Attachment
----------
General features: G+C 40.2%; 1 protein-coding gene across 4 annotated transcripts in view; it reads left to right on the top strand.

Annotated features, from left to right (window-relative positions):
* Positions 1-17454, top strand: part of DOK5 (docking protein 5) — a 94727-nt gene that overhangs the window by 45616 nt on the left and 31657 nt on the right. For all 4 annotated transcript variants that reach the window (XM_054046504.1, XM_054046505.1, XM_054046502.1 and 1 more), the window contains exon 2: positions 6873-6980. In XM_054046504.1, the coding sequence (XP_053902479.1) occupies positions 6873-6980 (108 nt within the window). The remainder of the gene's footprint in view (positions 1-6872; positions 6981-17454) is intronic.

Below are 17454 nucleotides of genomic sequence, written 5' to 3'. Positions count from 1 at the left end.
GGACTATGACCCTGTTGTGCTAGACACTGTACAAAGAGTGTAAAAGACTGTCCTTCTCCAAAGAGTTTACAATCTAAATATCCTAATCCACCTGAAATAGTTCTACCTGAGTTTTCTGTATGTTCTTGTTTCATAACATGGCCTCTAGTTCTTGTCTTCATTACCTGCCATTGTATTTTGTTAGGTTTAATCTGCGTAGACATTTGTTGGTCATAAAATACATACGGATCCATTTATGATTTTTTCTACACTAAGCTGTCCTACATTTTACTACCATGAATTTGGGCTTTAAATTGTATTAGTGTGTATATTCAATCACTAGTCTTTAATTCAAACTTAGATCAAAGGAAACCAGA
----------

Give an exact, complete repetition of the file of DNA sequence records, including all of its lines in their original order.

General features: G+C 40.2%; 1 protein-coding gene across 4 annotated transcripts in view; it reads left to right on the top strand.

Annotated features, from left to right (window-relative positions):
* Positions 1-17454, top strand: part of DOK5 (docking protein 5) — a 94727-nt gene that overhangs the window by 45616 nt on the left and 31657 nt on the right. For all 4 annotated transcript variants that reach the window (XM_054046504.1, XM_054046505.1, XM_054046502.1 and 1 more), the window contains exon 2: positions 6873-6980. In XM_054046504.1, the coding sequence (XP_053902479.1) occupies positions 6873-6980 (108 nt within the window). The remainder of the gene's footprint in view (positions 1-6872; positions 6981-17454) is intronic.

Below are 17454 nucleotides of genomic sequence, written 5' to 3'. Positions count from 1 at the left end.
GGACTATGACCCTGTTGTGCTAGACACTGTACAAAGAGTGTAAAAGACTGTCCTTCTCCAAAGAGTTTACAATCTAAATATCCTAATCCACCTGAAATAGTTCTACCTGAGTTTTCTGTATGTTCTTGTTTCATAACATGGCCTCTAGTTCTTGTCTTCATTACCTGCCATTGTATTTTGTTAGGTTTAATCTGCGTAGACATTTGTTGGTCATAAAATACATACGGATCCATTTATGATTTTTTCTACACTAAGCTGTCCTACATTTTACTACCATGAATTTGGGCTTTAAATTGTATTAGTGTGTATATTCAATCACTAGTCTTTAATTCAAACTTAGATCAAAGGAAACCAGA